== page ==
Carnival Splendor passenger: 'The food lines were two hours'
Passengers disembarking from the disabled cruise ship Carnival Splendor were offering varied reviews Thursday of their four days aboard a cold, dark luxury liner that lost power after an engine room fire.
“This was for my birthday and it was totally ruined,” said Marques Horace, 34, an actor from Los Angeles. “The food lines were two hours, and when you got up there sometimes there was nothing left.
"The sandwiches went in the first hour," he continued. "A lot of people got very grumpy about that. I’ll never go on another cruise again.”
Danny Levenson, 40, of San Diego, was waiting for his mother.
“Mom just wants to go home,” Levenson said. “They offered her another cruise -- like she’s ever going to go on another cruise. No way. I’m not going to allow it.”
But Grace Luzinski, 65, of Minneapolis, focused on the positive: “They did a terrific job for us and kept us as happy as possible under terrible circumstances. They were very nice people.”
“It started out lousy, but it got better,” he said. “It was not really all that bad. Did a lot of drinking.”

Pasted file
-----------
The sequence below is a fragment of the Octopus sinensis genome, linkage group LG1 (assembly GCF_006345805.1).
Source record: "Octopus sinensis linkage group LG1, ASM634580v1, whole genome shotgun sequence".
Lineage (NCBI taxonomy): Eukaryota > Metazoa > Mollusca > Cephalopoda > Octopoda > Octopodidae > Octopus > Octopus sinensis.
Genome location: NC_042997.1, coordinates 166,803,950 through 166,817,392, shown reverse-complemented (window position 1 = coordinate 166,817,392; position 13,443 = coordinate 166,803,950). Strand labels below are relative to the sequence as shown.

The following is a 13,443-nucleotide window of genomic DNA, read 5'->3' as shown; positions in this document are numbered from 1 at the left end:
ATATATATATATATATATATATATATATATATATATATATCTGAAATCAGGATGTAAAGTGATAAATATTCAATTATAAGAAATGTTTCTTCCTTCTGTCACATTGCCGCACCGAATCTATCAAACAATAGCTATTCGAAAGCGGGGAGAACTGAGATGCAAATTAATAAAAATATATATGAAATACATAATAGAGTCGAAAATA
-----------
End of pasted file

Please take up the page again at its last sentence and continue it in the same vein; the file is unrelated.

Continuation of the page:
Ryan Harlan, 10, of Orange County, who was on the cruise with his parents, said “it was kind of scary being stuck in the middle of the ocean."
"First they said we would be out there until Friday," Ryan said. "Then it got better. Food wasn’t really good. I mostly stuck to eating cereal. And Pop-Tarts. Dad refused to eat Spam.”
The entrepreneurial spirit was alive and well amid the throngs standing by as some 3,200 passengers disembarked. Vendors greeted them, as well as family and friends.
The street hawkers sold red and blue T-shirts that read: “I survived the 2010 Carnival Cruise Spamcation.”
The reference is to cold food products, including the canned meat Spam, that passengers subsisted on.
The ship set sail from Long Beach on Sunday evening, headed for a seven-day cruise in the Mexican Riviera. Early Monday morning, an engine fire knocked out power, leaving the ship stranded for days without hot water or hot food. Tugboats towed it back to San Diego.
-- Tony Perry